GLUT allows your application to specify a callback routine for rendering a frame. You can force executing this routine by calling glutPostRedisplay() from another callback routine, and returning control to glutMainLoop().

To create an animation that runs as fast as possible, you need to set an idle callback with glutIdleFunc(). The callback you pass as a parameter will be executed by glutMainLoop() whenever nothing else is happening. From this callback, you call glutPostRedisplay().

To create a timed animation, use glutTimerFunc() instead of glutIdleFunc(). glutTimerFunc() will call your callback only after the specified time elapses. This callback disables itself, so for continuous updates, your callback must call both glutPostRedisplay(), then glutTimerFunc() again to reset the timer.

3.060 Is it possible to change a window's size *after* it's opened (i.e., after i called glutInitWindowSize(); and glutCreateWindow();)?

Once your code enters the glutMainLoop() and one of your callback routines is called, you can call glutReshapeWindow(int width, int height).

Note that glutReshapeWindow() doesn't instantly resize your window. It merely sends a message to GLUT to resize the window. This message is processed once you return to glutMainLoop().

3.070 I have a GLUT program that allocates memory at startup. How do I deallocate this memory when the program exits?

If the user exits your program through some input that you can catch, such as a key press or menu selection, the answer is trivial. Simply free the resources in the appropriate input event handler.

Usually, this question comes up because the user has killed the program through window frame controls, such as the Microsoft Windows Close Window icon in the upper right corner of the title bar. In this case, your program won't get a GLUT event indicating the program is exiting. In fact, when the window is destroyed, glutMainLoop() simply calls exit(0).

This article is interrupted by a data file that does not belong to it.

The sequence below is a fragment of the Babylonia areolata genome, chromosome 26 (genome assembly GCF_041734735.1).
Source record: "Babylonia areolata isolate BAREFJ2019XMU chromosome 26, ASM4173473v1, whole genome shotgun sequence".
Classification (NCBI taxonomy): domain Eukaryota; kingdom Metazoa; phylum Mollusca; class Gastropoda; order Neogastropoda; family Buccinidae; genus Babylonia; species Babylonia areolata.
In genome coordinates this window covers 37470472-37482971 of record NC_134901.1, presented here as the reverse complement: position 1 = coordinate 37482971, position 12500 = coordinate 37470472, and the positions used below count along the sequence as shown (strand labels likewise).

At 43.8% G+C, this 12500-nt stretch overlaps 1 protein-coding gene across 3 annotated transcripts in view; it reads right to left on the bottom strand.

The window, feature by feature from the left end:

For simple resources such as memory deallocation, this should not be a problem. The OS will free any memory that the process was using.

Of greater concern is prompting the user to save work or flushing data held in software buffers to files.

When using C++, the simplest solution to this problem is to wrap your GLUT application inside of a C++ class and create it with global scope. The C++ language guarantees that the class' destructor is called when the object goes out of scope.

Another option is to use the ANSI C/C++ atexit() call to specify the address of a function to execute when the program exits. You need to declare your buffers and data pointers with global scope so they're acccessible to the atexit() callback routine. More information can be found in any ANSI C/C++ reference. atexit() is only available with C/C++.

3.080 How can I make my GLUT program detect that the user has closed the window?

The same way as the previous section 3.070 shows.

3.090 How can I make glutMainLoop() return to my calling program?

glutMainLoop() isn't designed to return to the calling routine. GLUT was designed around the idea of an event-driven application, with the exit method being captured through an input event callback routine, such as a GLUT menu or keyboard callback handler.

If you insist on returning to your program from glutMainLoop(), there is only one way to do so. You need to download the GLUT source and hack gluMainLoop() to do what you want it to. Then compile and link into your program this hacked version of glutMainLoop().

3.100 How do I get rid of the console window in a Windows GLUT application?

With Visual C++ 6.0, go to the Project menu, Settings… dialog. Select the Link tab. In the Project options edit box, add /SUBSYSTEM:WINDOWS /ENTRY:mainCRTStartup to the end of the present text. Link options are similar for other Windows compilers.

3.110 My GLUT question isn't answered here. Where can I get more info?

The GLUT FAQ is an excellent source of information on GLUT.